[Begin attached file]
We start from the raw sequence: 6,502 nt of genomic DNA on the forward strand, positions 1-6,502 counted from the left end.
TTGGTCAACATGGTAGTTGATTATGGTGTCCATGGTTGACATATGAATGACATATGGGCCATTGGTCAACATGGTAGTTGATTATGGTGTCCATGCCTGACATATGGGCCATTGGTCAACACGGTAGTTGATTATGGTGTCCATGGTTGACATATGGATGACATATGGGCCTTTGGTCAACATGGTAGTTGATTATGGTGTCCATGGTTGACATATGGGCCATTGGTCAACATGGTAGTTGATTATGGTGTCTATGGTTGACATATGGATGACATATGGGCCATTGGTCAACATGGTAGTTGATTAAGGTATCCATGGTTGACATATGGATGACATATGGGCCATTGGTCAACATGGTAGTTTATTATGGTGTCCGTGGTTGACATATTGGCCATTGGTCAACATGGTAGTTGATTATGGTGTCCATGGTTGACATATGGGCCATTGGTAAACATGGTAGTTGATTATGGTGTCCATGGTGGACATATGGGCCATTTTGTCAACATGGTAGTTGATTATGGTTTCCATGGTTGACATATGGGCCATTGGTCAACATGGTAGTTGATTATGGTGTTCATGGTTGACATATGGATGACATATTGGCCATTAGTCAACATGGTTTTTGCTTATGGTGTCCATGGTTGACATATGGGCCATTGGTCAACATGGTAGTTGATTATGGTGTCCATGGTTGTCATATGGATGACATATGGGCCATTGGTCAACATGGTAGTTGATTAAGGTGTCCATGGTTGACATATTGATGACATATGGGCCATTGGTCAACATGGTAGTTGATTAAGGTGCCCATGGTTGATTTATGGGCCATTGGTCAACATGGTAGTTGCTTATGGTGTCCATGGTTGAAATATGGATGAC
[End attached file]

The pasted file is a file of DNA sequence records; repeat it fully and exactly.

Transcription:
We start from the raw sequence: 6,502 nt of genomic DNA on the forward strand, positions 1-6,502 counted from the left end.
TTGGTCAACATGGTAGTTGATTATGGTGTCCATGGTTGACATATGAATGACATATGGGCCATTGGTCAACATGGTAGTTGATTATGGTGTCCATGCCTGACATATGGGCCATTGGTCAACACGGTAGTTGATTATGGTGTCCATGGTTGACATATGGATGACATATGGGCCTTTGGTCAACATGGTAGTTGATTATGGTGTCCATGGTTGACATATGGGCCATTGGTCAACATGGTAGTTGATTATGGTGTCTATGGTTGACATATGGATGACATATGGGCCATTGGTCAACATGGTAGTTGATTAAGGTATCCATGGTTGACATATGGATGACATATGGGCCATTGGTCAACATGGTAGTTTATTATGGTGTCCGTGGTTGACATATTGGCCATTGGTCAACATGGTAGTTGATTATGGTGTCCATGGTTGACATATGGGCCATTGGTAAACATGGTAGTTGATTATGGTGTCCATGGTGGACATATGGGCCATTTTGTCAACATGGTAGTTGATTATGGTTTCCATGGTTGACATATGGGCCATTGGTCAACATGGTAGTTGATTATGGTGTTCATGGTTGACATATGGATGACATATTGGCCATTAGTCAACATGGTTTTTGCTTATGGTGTCCATGGTTGACATATGGGCCATTGGTCAACATGGTAGTTGATTATGGTGTCCATGGTTGTCATATGGATGACATATGGGCCATTGGTCAACATGGTAGTTGATTAAGGTGTCCATGGTTGACATATTGATGACATATGGGCCATTGGTCAACATGGTAGTTGATTAAGGTGCCCATGGTTGATTTATGGGCCATTGGTCAACATGGTAGTTGCTTATGGTGTCCATGGTTGAAATATGGATGAC